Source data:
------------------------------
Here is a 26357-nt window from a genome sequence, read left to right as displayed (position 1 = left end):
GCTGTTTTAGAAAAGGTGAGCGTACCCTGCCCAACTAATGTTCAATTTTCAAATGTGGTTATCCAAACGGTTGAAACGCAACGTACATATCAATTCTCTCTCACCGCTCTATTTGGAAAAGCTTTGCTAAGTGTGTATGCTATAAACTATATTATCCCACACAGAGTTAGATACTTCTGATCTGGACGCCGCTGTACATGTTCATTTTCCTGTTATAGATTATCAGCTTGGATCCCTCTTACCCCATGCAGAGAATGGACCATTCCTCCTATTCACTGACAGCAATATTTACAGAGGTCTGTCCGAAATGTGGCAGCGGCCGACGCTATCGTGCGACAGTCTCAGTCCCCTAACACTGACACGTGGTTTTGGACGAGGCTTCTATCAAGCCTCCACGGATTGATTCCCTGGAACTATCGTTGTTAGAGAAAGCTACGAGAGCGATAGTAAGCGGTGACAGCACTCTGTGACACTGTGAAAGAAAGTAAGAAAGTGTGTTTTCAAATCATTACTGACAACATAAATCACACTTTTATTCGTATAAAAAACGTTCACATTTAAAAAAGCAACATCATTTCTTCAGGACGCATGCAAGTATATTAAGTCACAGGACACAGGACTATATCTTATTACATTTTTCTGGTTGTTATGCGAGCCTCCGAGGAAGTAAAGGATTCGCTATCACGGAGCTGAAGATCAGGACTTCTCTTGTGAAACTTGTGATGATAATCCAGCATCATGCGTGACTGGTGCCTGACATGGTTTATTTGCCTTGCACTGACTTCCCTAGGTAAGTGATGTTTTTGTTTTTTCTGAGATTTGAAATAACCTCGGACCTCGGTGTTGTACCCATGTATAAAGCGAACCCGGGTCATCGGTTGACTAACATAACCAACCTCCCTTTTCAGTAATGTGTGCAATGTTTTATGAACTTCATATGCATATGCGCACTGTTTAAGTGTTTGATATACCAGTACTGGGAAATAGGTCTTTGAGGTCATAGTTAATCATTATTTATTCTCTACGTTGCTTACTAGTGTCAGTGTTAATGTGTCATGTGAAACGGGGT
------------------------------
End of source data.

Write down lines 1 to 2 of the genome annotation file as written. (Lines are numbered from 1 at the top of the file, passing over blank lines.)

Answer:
Here is a 26357-nt window from a genome sequence, read left to right as displayed (position 1 = left end):
GCTGTTTTAGAAAAGGTGAGCGTACCCTGCCCAACTAATGTTCAATTTTCAAATGTGGTTATCCAAACGGTTGAAACGCAACGTACATATCAATTCTCTCTCACCGCTCTATTTGGAAAAGCTTTGCTAAGTGTGTATGCTATAAACTATATTATCCCACACAGAGTTAGATACTTCTGATCTGGACGCCGCTGTACATGTTCATTTTCCTGTTATAGATTATCAGCTTGGATCCCTCTTACCCCATGCAGAGAATGGACCATTCCTCCTATTCACTGACAGCAATATTTACAGAGGTCTGTCCGAAATGTGGCAGCGGCCGACGCTATCGTGCGACAGTCTCAGTCCCCTAACACTGACACGTGGTTTTGGACGAGGCTTCTATCAAGCCTCCACGGATTGATTCCCTGGAACTATCGTTGTTAGAGAAAGCTACGAGAGCGATAGTAAGCGGTGACAGCACTCTGTGACACTGTGAAAGAAAGTAAGAAAGTGTGTTTTCAAATCATTACTGACAACATAAATCACACTTTTATTCGTATAAAAAACGTTCACATTTAAAAAAGCAACATCATTTCTTCAGGACGCATGCAAGTATATTAAGTCACAGGACACAGGACTATATCTTATTACATTTTTCTGGTTGTTATGCGAGCCTCCGAGGAAGTAAAGGATTCGCTATCACGGAGCTGAAGATCAGGACTTCTCTTGTGAAACTTGTGATGATAATCCAGCATCATGCGTGACTGGTGCCTGACATGGTTTATTTGCCTTGCACTGACTTCCCTAGGTAAGTGATGTTTTTGTTTTTTCTGAGATTTGAAATAACCTCGGACCTCGGTGTTGTACCCATGTATAAAGCGAACCCGGGTCATCGGTTGACTAACATAACCAACCTCCCTTTTCAGTAATGTGTGCAATGTTTTATGAACTTCATATGCATATGCGCACTGTTTAAGTGTTTGATATACCAGTACTGGGAAATAGGTCTTTGAGGTCATAGTTAATCATTATTTATTCTCTACGTTGCTTACTAGTGTCAGTGTTAATGTGTCATGTGAAACGGGGT